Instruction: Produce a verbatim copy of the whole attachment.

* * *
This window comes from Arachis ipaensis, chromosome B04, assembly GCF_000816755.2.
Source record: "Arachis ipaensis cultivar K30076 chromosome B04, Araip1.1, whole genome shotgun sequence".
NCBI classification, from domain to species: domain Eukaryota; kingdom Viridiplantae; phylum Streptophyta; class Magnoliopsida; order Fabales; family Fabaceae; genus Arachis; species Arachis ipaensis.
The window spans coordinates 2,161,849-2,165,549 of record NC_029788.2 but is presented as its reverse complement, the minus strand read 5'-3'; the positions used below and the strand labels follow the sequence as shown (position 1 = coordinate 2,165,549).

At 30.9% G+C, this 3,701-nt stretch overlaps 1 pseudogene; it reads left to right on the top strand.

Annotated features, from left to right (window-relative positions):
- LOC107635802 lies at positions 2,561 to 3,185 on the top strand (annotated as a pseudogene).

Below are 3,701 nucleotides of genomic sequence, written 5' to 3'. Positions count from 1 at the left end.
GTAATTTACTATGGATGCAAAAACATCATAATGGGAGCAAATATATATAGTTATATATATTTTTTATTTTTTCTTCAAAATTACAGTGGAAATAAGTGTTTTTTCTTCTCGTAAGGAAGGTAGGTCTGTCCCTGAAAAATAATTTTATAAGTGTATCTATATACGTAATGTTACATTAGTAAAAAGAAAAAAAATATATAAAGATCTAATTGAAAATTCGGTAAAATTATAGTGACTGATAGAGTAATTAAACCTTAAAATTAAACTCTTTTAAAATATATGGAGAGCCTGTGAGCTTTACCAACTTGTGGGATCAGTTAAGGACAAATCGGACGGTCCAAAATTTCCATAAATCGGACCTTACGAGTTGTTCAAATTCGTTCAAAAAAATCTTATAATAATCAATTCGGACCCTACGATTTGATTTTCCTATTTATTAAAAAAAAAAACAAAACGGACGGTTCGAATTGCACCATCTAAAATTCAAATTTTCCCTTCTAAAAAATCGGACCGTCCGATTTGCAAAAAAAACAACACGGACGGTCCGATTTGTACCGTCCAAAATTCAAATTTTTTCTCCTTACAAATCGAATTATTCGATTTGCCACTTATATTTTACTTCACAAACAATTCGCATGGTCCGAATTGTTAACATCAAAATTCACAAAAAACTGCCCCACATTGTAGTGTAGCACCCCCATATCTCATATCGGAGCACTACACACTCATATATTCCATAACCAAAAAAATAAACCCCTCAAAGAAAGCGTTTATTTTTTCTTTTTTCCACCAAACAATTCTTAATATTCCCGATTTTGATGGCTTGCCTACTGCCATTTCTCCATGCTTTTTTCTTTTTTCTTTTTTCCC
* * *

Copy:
This window comes from Arachis ipaensis, chromosome B04, assembly GCF_000816755.2.
Source record: "Arachis ipaensis cultivar K30076 chromosome B04, Araip1.1, whole genome shotgun sequence".
NCBI classification, from domain to species: domain Eukaryota; kingdom Viridiplantae; phylum Streptophyta; class Magnoliopsida; order Fabales; family Fabaceae; genus Arachis; species Arachis ipaensis.
The window spans coordinates 2,161,849-2,165,549 of record NC_029788.2 but is presented as its reverse complement, the minus strand read 5'-3'; the positions used below and the strand labels follow the sequence as shown (position 1 = coordinate 2,165,549).

At 30.9% G+C, this 3,701-nt stretch overlaps 1 pseudogene; it reads left to right on the top strand.

Annotated features, from left to right (window-relative positions):
- LOC107635802 lies at positions 2,561 to 3,185 on the top strand (annotated as a pseudogene).

Below are 3,701 nucleotides of genomic sequence, written 5' to 3'. Positions count from 1 at the left end.
GTAATTTACTATGGATGCAAAAACATCATAATGGGAGCAAATATATATAGTTATATATATTTTTTATTTTTTCTTCAAAATTACAGTGGAAATAAGTGTTTTTTCTTCTCGTAAGGAAGGTAGGTCTGTCCCTGAAAAATAATTTTATAAGTGTATCTATATACGTAATGTTACATTAGTAAAAAGAAAAAAAATATATAAAGATCTAATTGAAAATTCGGTAAAATTATAGTGACTGATAGAGTAATTAAACCTTAAAATTAAACTCTTTTAAAATATATGGAGAGCCTGTGAGCTTTACCAACTTGTGGGATCAGTTAAGGACAAATCGGACGGTCCAAAATTTCCATAAATCGGACCTTACGAGTTGTTCAAATTCGTTCAAAAAAATCTTATAATAATCAATTCGGACCCTACGATTTGATTTTCCTATTTATTAAAAAAAAAAACAAAACGGACGGTTCGAATTGCACCATCTAAAATTCAAATTTTCCCTTCTAAAAAATCGGACCGTCCGATTTGCAAAAAAAACAACACGGACGGTCCGATTTGTACCGTCCAAAATTCAAATTTTTTCTCCTTACAAATCGAATTATTCGATTTGCCACTTATATTTTACTTCACAAACAATTCGCATGGTCCGAATTGTTAACATCAAAATTCACAAAAAACTGCCCCACATTGTAGTGTAGCACCCCCATATCTCATATCGGAGCACTACACACTCATATATTCCATAACCAAAAAAATAAACCCCTCAAAGAAAGCGTTTATTTTTTCTTTTTTCCACCAAACAATTCTTAATATTCCCGATTTTGATGGCTTGCCTACTGCCATTTCTCCATGCTTTTTTCTTTTTTCTTTTTTCCC